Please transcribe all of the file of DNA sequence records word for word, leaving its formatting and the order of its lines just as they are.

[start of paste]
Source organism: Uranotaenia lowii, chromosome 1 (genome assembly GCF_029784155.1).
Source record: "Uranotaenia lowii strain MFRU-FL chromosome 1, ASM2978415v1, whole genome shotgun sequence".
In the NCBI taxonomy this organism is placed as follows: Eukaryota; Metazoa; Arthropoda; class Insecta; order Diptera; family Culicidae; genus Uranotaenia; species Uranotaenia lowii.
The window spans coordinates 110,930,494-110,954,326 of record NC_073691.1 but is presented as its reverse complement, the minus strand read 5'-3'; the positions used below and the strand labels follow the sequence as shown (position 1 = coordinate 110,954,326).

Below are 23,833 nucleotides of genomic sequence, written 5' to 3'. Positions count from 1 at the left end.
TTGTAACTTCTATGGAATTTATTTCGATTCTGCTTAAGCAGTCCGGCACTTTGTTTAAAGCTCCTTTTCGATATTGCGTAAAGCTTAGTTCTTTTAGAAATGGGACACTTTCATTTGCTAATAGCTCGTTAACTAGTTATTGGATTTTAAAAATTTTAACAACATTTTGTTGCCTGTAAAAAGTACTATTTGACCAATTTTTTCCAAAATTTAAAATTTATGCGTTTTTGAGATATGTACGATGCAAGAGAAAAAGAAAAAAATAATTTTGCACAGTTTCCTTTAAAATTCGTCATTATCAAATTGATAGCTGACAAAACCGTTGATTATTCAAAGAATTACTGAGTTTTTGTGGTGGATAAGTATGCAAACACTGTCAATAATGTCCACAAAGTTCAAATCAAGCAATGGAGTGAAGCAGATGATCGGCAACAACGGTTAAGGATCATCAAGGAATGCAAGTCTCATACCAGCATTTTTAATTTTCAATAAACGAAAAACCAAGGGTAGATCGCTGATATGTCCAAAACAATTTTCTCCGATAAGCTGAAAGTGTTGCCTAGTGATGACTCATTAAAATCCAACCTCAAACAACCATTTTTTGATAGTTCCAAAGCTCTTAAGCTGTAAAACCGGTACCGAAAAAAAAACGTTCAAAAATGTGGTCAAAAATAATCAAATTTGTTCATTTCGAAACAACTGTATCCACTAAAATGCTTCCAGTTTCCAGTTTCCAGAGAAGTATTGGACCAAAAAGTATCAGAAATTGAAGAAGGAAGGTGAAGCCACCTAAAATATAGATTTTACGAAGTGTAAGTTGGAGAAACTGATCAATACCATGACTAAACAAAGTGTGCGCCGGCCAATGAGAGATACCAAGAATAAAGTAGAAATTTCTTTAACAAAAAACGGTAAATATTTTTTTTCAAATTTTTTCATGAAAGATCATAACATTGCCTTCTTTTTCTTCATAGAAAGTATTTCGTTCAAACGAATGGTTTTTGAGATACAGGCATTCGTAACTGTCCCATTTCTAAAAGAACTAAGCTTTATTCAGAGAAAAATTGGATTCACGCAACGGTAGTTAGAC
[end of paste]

Source organism: Uranotaenia lowii, chromosome 1 (genome assembly GCF_029784155.1).
Source record: "Uranotaenia lowii strain MFRU-FL chromosome 1, ASM2978415v1, whole genome shotgun sequence".
In the NCBI taxonomy this organism is placed as follows: Eukaryota; Metazoa; Arthropoda; class Insecta; order Diptera; family Culicidae; genus Uranotaenia; species Uranotaenia lowii.
The window spans coordinates 110,930,494-110,954,326 of record NC_073691.1 but is presented as its reverse complement, the minus strand read 5'-3'; the positions used below and the strand labels follow the sequence as shown (position 1 = coordinate 110,954,326).

Below are 23,833 nucleotides of genomic sequence, written 5' to 3'. Positions count from 1 at the left end.
TTGTAACTTCTATGGAATTTATTTCGATTCTGCTTAAGCAGTCCGGCACTTTGTTTAAAGCTCCTTTTCGATATTGCGTAAAGCTTAGTTCTTTTAGAAATGGGACACTTTCATTTGCTAATAGCTCGTTAACTAGTTATTGGATTTTAAAAATTTTAACAACATTTTGTTGCCTGTAAAAAGTACTATTTGACCAATTTTTTCCAAAATTTAAAATTTATGCGTTTTTGAGATATGTACGATGCAAGAGAAAAAGAAAAAAATAATTTTGCACAGTTTCCTTTAAAATTCGTCATTATCAAATTGATAGCTGACAAAACCGTTGATTATTCAAAGAATTACTGAGTTTTTGTGGTGGATAAGTATGCAAACACTGTCAATAATGTCCACAAAGTTCAAATCAAGCAATGGAGTGAAGCAGATGATCGGCAACAACGGTTAAGGATCATCAAGGAATGCAAGTCTCATACCAGCATTTTTAATTTTCAATAAACGAAAAACCAAGGGTAGATCGCTGATATGTCCAAAACAATTTTCTCCGATAAGCTGAAAGTGTTGCCTAGTGATGACTCATTAAAATCCAACCTCAAACAACCATTTTTTGATAGTTCCAAAGCTCTTAAGCTGTAAAACCGGTACCGAAAAAAAAACGTTCAAAAATGTGGTCAAAAATAATCAAATTTGTTCATTTCGAAACAACTGTATCCACTAAAATGCTTCCAGTTTCCAGTTTCCAGAGAAGTATTGGACCAAAAAGTATCAGAAATTGAAGAAGGAAGGTGAAGCCACCTAAAATATAGATTTTACGAAGTGTAAGTTGGAGAAACTGATCAATACCATGACTAAACAAAGTGTGCGCCGGCCAATGAGAGATACCAAGAATAAAGTAGAAATTTCTTTAACAAAAAACGGTAAATATTTTTTTTCAAATTTTTTCATGAAAGATCATAACATTGCCTTCTTTTTCTTCATAGAAAGTATTTCGTTCAAACGAATGGTTTTTGAGATACAGGCATTCGTAACTGTCCCATTTCTAAAAGAACTAAGCTTTATTCAGAGAAAAATTGGATTCACGCAACGGTAGTTAGAC